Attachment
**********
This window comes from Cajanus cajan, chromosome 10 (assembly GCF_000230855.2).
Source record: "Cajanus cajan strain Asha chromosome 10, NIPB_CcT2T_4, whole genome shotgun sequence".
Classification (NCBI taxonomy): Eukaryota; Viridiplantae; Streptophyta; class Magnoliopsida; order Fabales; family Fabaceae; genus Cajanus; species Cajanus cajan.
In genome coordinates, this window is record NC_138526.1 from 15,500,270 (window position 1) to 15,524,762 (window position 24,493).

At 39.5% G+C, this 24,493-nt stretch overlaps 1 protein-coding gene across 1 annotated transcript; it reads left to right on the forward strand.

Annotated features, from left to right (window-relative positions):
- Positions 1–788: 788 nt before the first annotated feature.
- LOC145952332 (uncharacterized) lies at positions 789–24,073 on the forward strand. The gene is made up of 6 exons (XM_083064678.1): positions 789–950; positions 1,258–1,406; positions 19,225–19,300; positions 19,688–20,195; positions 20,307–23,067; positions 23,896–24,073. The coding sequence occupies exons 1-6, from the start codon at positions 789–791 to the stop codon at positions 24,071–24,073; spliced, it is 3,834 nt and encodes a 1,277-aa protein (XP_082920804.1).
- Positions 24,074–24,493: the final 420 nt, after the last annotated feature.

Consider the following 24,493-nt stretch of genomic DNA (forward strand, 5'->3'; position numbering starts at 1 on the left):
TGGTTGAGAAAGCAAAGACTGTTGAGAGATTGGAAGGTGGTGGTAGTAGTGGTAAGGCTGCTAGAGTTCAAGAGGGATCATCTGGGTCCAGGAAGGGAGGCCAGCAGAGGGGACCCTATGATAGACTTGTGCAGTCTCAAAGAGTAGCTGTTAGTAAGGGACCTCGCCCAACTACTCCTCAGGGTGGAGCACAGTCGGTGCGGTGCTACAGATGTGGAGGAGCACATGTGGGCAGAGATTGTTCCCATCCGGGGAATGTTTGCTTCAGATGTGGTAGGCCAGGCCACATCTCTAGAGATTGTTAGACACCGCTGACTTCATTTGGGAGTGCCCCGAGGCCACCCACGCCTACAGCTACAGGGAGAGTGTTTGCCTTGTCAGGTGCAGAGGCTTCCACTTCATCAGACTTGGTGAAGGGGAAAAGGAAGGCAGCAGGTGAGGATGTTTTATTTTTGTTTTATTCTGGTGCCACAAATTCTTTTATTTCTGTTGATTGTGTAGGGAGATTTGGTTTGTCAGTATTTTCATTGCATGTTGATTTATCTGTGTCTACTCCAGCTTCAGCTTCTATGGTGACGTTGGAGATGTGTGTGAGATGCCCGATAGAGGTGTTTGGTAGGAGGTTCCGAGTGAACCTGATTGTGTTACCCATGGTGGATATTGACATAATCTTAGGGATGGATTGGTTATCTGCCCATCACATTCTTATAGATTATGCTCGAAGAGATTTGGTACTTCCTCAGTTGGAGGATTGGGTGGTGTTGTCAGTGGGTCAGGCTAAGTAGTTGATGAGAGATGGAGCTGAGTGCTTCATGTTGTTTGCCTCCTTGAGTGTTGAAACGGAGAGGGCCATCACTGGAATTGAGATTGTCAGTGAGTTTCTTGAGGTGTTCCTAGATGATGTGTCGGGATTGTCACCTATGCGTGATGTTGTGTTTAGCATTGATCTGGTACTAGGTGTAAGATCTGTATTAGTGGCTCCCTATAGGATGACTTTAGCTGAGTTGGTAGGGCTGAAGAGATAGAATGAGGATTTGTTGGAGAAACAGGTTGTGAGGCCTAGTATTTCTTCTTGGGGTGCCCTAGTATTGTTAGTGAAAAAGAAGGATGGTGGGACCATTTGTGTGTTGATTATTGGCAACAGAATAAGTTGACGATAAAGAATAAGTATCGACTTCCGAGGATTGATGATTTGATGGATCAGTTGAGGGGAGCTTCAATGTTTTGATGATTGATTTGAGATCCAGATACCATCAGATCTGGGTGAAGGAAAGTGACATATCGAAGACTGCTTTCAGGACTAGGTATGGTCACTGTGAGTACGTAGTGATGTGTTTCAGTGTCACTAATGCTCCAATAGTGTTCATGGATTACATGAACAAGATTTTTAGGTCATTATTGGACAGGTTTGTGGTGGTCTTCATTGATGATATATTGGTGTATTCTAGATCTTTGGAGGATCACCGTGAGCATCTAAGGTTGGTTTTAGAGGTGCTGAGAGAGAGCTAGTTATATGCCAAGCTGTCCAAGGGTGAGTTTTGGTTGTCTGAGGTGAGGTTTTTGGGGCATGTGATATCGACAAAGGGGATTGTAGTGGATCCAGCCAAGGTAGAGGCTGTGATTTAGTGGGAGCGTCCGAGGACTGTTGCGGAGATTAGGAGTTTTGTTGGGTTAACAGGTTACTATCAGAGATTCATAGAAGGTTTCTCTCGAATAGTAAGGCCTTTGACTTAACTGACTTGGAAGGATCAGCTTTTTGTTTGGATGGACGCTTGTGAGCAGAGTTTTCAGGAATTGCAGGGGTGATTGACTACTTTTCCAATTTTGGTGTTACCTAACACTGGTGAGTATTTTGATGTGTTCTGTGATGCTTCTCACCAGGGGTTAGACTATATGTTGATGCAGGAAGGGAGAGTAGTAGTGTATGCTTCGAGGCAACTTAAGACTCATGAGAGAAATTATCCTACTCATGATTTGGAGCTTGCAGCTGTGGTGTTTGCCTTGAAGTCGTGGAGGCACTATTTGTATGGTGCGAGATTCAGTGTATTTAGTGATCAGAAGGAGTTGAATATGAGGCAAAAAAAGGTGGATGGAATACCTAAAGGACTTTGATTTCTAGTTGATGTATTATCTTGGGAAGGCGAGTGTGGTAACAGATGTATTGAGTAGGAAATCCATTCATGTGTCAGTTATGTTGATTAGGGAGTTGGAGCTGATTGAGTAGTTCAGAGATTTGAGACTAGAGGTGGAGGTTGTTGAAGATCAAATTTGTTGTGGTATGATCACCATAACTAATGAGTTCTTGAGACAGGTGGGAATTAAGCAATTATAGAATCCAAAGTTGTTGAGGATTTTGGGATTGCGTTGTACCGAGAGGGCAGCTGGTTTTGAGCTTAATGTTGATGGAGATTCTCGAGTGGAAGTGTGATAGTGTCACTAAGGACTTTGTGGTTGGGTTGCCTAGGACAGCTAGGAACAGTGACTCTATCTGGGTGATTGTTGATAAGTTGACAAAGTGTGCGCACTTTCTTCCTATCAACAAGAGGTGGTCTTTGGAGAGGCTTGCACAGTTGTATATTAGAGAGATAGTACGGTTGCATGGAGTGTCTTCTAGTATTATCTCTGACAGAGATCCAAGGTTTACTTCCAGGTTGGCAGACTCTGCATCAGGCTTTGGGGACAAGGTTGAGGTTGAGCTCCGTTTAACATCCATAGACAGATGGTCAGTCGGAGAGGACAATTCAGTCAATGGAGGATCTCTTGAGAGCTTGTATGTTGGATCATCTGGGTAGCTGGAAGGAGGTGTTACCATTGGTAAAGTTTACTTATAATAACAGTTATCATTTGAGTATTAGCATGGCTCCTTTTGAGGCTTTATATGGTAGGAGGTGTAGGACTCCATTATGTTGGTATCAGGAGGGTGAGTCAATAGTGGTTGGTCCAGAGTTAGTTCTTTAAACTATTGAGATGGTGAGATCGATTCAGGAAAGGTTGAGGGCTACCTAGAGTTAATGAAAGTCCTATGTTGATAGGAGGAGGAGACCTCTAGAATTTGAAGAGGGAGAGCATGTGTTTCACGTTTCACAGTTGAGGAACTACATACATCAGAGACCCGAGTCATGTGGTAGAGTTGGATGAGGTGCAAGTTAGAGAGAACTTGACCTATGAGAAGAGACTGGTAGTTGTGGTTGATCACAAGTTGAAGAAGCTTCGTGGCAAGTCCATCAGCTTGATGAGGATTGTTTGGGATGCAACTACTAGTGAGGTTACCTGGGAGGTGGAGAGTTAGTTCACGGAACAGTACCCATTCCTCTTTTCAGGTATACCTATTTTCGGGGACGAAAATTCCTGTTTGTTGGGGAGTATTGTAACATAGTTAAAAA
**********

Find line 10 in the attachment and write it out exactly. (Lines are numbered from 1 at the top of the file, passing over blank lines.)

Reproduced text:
Consider the following 24,493-nt stretch of genomic DNA (forward strand, 5'->3'; position numbering starts at 1 on the left):